Blow your nose and then read the comments above and then look at all the ‘echoes’ in your solutions. You should be able to get all the Across answers once you realise what Chalicea is up to.


      • Hilary
        Posted February 13, 2016 at 9:30 pm | Permalink

        I have done what you said, I had the pairs in already and by a serious Google session I have found several other answers but only tomorrow will tell whether or not my apparent brainstorm are correct. Some very obscure words but thanks to beloved BRB I only have one problem left. :phew:

        • Hilary
          Posted February 13, 2016 at 10:04 pm | Permalink

          Cracked it. :phew:

          • Jane
            Posted February 14, 2016 at 12:49 am | Permalink

            Great stuff, Hilary. Al will be feeling redundant!

            • Hilary
              Posted February 14, 2016 at 10:00 am | Permalink

              I am on my own again, Al has been reassigned to someone who needs him more than I do. :unsure:

              • Jane
                Posted February 14, 2016 at 11:49 am | Permalink

                Brian, maybe?

  12. Chalicea
    Posted February 14, 2016 at 8:00 am | Permalink

    Dear friends, I am, of course, as always reading the mixed reviews and taking note. One of you usually picks up a real flaw and I certainly agree that I should have avoided using an anagram when one half of the crossword was ‘anagrams of the other half”. The conceit/concept came about as there was such a positive response to my last NTSPP where I used palindromes or palindromic phrases but obviously this one was easier and didn’t appeal so much. The choice of grid usually depends on what is available that fits the setting requirement and here, the three-letter words worked well.
    Warning, I am thinking up something really mean for my next one which (if Big Dave doesn’t throw it out) will elicit at least one and probably many groans from all.

    • Hilary
      Posted February 14, 2016 at 10:01 am | Permalink

      Count me out, I struggled far too long with this one.

  13. Jane
    Posted February 14, 2016 at 11:47 am | Permalink

    Many thanks for the review, CS and I take on board what you said about using a reference book in preference to a quick Google search.
    Glad to see that I am not the only one who feels more comfortable with an ‘H’ on the end of 19a! :wink:

    • crypticsue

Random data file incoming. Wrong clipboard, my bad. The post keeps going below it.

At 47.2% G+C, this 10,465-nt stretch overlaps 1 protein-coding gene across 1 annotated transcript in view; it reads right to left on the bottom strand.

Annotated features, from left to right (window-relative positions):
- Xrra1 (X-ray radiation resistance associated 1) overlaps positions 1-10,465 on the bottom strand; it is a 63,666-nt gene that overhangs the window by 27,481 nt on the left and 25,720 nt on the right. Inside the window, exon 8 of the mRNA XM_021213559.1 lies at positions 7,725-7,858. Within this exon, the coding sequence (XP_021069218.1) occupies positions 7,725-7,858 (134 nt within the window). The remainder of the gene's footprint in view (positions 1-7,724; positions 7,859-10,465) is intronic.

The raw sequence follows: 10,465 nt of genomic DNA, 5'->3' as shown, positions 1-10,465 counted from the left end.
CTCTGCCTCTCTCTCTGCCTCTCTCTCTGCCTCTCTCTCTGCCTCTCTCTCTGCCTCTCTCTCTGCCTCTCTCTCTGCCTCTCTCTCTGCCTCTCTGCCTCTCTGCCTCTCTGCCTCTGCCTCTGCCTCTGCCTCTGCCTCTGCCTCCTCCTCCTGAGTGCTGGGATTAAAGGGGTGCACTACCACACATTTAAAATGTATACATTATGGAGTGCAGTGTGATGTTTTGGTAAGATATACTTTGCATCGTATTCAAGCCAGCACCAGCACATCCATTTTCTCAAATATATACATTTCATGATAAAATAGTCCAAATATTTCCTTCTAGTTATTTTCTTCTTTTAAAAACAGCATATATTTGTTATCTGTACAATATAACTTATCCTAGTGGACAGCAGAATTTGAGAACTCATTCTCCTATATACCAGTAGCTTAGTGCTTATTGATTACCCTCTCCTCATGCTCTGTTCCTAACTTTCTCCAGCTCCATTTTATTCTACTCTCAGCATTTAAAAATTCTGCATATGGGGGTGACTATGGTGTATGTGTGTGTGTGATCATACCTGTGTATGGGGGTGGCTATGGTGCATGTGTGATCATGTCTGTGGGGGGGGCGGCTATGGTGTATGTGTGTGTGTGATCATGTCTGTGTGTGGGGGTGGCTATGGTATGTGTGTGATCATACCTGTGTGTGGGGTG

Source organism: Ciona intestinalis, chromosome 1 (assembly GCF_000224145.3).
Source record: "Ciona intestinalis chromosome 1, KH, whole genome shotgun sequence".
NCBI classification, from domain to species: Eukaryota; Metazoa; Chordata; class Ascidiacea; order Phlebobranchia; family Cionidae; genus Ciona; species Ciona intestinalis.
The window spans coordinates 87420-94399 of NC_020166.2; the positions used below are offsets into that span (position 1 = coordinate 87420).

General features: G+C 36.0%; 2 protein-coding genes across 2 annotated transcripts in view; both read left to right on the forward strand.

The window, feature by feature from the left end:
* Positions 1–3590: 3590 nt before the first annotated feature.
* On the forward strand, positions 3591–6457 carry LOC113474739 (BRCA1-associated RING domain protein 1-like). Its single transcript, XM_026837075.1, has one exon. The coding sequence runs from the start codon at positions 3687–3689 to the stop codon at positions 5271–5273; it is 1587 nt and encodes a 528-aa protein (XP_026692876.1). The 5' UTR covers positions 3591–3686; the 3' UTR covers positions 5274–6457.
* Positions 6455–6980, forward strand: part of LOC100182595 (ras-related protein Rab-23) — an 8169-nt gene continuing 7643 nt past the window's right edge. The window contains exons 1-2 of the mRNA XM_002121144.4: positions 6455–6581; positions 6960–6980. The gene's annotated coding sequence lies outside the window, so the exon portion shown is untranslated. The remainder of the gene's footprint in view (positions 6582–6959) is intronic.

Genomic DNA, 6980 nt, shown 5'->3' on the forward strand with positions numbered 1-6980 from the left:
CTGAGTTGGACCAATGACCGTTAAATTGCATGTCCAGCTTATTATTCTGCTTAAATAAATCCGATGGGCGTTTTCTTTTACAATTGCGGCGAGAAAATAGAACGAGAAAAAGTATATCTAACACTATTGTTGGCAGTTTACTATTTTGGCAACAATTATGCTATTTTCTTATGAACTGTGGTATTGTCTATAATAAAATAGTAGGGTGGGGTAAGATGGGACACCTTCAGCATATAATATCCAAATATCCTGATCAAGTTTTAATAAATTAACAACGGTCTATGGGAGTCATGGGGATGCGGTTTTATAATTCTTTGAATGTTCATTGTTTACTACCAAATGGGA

Posted February 14, 2016 at 12:01 pm | Permalink

      Thank you.

      Checking which spelling comex first in the BRB (it is the one with the H!) I discover that one of the definitions is the splendid “girl’s young man or ideal film hero (old slang)”

      • Jane
        Posted February 14, 2016 at 12:34 pm | Permalink

        I guess that’ll be the ‘Sheik of Araby’ – although the first picture that comes to mind is one of Peter O’Toole in Lawrence of Arabia!

        • crypticsue
          Posted February 14, 2016 at 1:17 pm | Permalink

          Rudolph Valentino?

          • Jane
            Posted February 14, 2016 at 2:09 pm | Permalink

            As you say – but I never did quite appreciate the attraction there. Peter O’Toole in flowing robes, galloping across the proverbial plains, seemed far more appealing.

  14. Chalicea
    Posted February 14, 2016 at 12:36 pm | Permalink

    Many thanks, Cryptic Sue – for your delicious cake at the Birthday Bash too. It is great now being able to put faces to names. The NTSPP reviews are, as I have said before, a real joy for the setter. Hilary, if my next one gets past Big Dave’s vet, it is specially for you, so please have a go :wink:

    • Jane
      Posted February 14, 2016 at 1:08 pm | Permalink

      Now there’s a challenge issued, Chalicea! We’ll all be making sure Hilary gives it her best shot. :yes:

      • Hilary
        Posted February 14, 2016 at 6:05 pm | Permalink

        Hecky thump, bulk order for tissues going in and I will clean the cupboard under the stairs out in preparation.

  15. jean-luc cheval
    Posted February 14, 2016 at 1:59 pm | Permalink

    Only realised what was going on when I spotted the connection between 11a and 28a. That’s the problem when you solve corner after corner.
    Although the across clues were quite simple, it’s in the down clues that I found some really good construction.
    Liked 2d a lot followed by the “absence of bite” in 14d but favourite is 26d as it’s definitely riskier to practice this sport if there is no snow. Great surface.
    Thanks to Chalicea and to CS for the review.

  16. Encota
    Posted February 19, 2016 at 3:36 pm | Permalink

    Just catching up. Thanks Chalicea – I really enjoyed that! Perhaps ‘from the ridiculous to the sublime’ applies (and I mean that as a compliment) – from three-letter anagrams of RTA to Flemish-derived words for urban cycle races and Hindi-derived words for a police station. I think my favourite was 10a, not least in that it deceived me for a while, posing as multiple clue types, before spotting it as a dd.